Information Security Office

Phishing and E-mail Scams


Phishing attacks are  a way of attempting to acquire sensitive information such as usernames, passwords and credit card details by masquerading as a trustworthy entity in an electronic communication.  

What Information are Phishers After?

Phising attacks go after the following information:

  • Usernames and Passwords
  • Credit Card Numbers and CVS codes (The 3-5 digit codes on the backs of credit/debit cards)
  • ATM/Debit Card Information
  • Social Security Numbers
  • Banking Information (Account Numbers, Routing Numbers)

Never Provide any of this Information via E-mail!

  • No reputable organization or business will ever ask you for confidential information via e-mail.
  • Never respond to an e-mail from a source you are not 100% sure the sender is legit.  When in doubt call the organization or business but DO NOT use contact information found in the e-mail.
  • Always check the authenticity of a website before you provide personal information
  • Never click on a link in a suspicious e-mail because it may take you to a malicious website.
  • Always bookmark sites you do business with.
  • Phishing e-mail will often have a sense of urgency. ("Your 
       account will be closed if you don't..." etc.) They may also contain strange words, misspelled words or 
       unusual or awkward phrasing to help them avoid SPAM-filtering software.

What to do if You Were Phished

  • Report it to the Help Desk (5555)
  • If you believe your financial accounts may be compromised, contact your financial institution immediately.
  • Watch for any unauthorized charges to your account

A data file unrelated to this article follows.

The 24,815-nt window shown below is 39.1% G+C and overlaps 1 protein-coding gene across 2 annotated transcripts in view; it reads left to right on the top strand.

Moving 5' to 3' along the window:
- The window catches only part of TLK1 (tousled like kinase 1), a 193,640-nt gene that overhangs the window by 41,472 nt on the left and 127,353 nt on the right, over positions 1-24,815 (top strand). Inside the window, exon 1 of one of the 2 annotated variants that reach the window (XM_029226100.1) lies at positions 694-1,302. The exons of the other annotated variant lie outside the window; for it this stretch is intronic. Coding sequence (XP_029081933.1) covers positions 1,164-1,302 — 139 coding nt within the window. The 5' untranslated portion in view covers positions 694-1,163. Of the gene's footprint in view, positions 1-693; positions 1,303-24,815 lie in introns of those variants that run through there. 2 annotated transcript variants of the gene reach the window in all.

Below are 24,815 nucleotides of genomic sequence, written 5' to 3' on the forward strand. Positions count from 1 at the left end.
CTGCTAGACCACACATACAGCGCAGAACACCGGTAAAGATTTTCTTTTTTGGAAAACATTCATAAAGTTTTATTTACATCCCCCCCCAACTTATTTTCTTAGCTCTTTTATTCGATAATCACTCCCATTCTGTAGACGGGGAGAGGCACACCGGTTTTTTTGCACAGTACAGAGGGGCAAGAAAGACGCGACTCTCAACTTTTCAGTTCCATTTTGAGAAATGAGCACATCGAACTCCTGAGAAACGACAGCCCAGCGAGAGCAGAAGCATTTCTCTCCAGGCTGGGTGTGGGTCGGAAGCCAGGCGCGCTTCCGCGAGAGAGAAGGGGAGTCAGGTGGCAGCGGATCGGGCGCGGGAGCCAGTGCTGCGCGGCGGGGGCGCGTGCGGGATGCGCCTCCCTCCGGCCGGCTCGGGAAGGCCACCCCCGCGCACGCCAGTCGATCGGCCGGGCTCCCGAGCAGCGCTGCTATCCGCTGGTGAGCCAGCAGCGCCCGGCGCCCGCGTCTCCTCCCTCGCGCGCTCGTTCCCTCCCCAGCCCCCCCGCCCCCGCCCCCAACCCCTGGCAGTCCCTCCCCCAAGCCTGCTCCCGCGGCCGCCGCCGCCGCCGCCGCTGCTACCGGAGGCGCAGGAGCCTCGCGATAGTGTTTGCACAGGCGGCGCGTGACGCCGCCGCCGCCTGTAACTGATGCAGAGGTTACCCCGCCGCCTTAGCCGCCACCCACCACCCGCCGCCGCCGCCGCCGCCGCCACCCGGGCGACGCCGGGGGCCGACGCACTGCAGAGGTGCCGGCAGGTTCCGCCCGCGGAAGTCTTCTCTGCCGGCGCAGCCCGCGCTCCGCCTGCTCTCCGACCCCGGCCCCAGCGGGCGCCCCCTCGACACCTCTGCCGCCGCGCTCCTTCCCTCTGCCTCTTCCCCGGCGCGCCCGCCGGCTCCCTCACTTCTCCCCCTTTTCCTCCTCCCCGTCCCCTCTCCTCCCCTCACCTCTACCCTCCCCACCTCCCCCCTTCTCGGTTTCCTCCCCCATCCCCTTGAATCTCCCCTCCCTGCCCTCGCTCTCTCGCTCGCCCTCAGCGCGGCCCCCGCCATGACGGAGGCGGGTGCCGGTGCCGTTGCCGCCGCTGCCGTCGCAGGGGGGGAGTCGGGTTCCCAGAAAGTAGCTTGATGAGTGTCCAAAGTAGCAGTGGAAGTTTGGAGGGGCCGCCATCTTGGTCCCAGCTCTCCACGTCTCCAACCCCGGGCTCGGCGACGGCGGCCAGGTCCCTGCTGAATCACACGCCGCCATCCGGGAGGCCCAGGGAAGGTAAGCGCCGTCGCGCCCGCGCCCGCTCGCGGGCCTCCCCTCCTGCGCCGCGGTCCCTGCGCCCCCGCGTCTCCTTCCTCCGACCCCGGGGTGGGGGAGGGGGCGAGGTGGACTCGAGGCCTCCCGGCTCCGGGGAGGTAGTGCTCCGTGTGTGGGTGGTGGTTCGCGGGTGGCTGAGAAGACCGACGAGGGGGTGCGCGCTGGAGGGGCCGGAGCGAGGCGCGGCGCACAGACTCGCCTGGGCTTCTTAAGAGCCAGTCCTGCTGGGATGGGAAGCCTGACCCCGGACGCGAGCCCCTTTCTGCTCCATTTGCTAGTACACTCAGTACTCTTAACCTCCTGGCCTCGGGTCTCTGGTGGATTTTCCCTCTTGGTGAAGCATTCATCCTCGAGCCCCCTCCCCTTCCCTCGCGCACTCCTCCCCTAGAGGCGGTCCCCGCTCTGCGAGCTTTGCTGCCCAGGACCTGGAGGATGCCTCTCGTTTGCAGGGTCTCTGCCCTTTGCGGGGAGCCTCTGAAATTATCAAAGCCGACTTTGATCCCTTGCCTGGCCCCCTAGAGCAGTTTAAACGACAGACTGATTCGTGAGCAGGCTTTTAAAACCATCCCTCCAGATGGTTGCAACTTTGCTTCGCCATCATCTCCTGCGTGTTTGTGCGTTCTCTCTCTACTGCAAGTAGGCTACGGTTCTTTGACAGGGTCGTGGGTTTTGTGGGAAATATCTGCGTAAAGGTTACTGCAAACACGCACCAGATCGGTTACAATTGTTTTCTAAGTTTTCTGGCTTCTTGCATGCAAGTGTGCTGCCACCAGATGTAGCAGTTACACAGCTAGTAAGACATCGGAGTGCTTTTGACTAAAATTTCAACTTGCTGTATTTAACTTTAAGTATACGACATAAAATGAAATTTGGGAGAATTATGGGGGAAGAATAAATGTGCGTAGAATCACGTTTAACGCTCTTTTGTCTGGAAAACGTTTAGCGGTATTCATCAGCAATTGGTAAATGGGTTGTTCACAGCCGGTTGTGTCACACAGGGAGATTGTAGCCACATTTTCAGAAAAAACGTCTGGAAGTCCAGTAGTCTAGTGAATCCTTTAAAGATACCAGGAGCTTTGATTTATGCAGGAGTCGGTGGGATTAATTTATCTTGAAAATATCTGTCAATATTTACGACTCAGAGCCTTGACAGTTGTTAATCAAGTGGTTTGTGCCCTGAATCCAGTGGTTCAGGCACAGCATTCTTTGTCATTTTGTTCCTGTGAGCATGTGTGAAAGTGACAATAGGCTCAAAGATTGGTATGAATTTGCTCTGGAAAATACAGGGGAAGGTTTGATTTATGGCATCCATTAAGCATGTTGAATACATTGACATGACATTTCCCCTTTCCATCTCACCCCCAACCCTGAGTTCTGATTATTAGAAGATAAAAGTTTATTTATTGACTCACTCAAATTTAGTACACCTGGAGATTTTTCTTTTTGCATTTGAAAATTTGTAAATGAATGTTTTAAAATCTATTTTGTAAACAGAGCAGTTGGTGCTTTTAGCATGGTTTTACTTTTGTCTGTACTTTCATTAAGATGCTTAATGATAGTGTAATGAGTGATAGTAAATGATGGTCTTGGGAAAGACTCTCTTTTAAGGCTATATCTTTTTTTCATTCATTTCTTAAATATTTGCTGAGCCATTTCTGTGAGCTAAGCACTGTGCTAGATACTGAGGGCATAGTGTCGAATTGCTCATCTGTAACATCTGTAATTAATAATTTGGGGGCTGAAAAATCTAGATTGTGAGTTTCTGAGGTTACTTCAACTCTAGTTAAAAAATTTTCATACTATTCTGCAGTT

• Consider reporting the attack to the police, and file a report with the Federal Trade Commission or the FBI's Internet Crime Complaint Center.

Vaild Sources that are Frequently Spoofed




  • your employer
  • help desk personnel
  • IT organization
  • vishing (Phishing via Phone)


What You Can DO

To keep from becoming a phishing victim follow the advice given by Anti Phishing Work Group. More anti phishing resources are available in our related links page.


Recognizing Scams

  • OIT will NEVER ask for your password!
  • If it sounds too good to be true, it probably is!
  • If the message does not appear to be authentic, it’s probably not. 
  • Check to see if the content of the message appears in search engine results (known scam, etc. 
  • Watch for typographical errors, bad formatting, poor grammar, etc. 
  • If the message asks you to send your information to them, rather than the other way around.  
  • If you do not have an account with the company supposedly sending the email.
  • Facebook Scams: To learn about scams on Fabcebook follow the link.

Check for Scams Online


More Information for Online Safety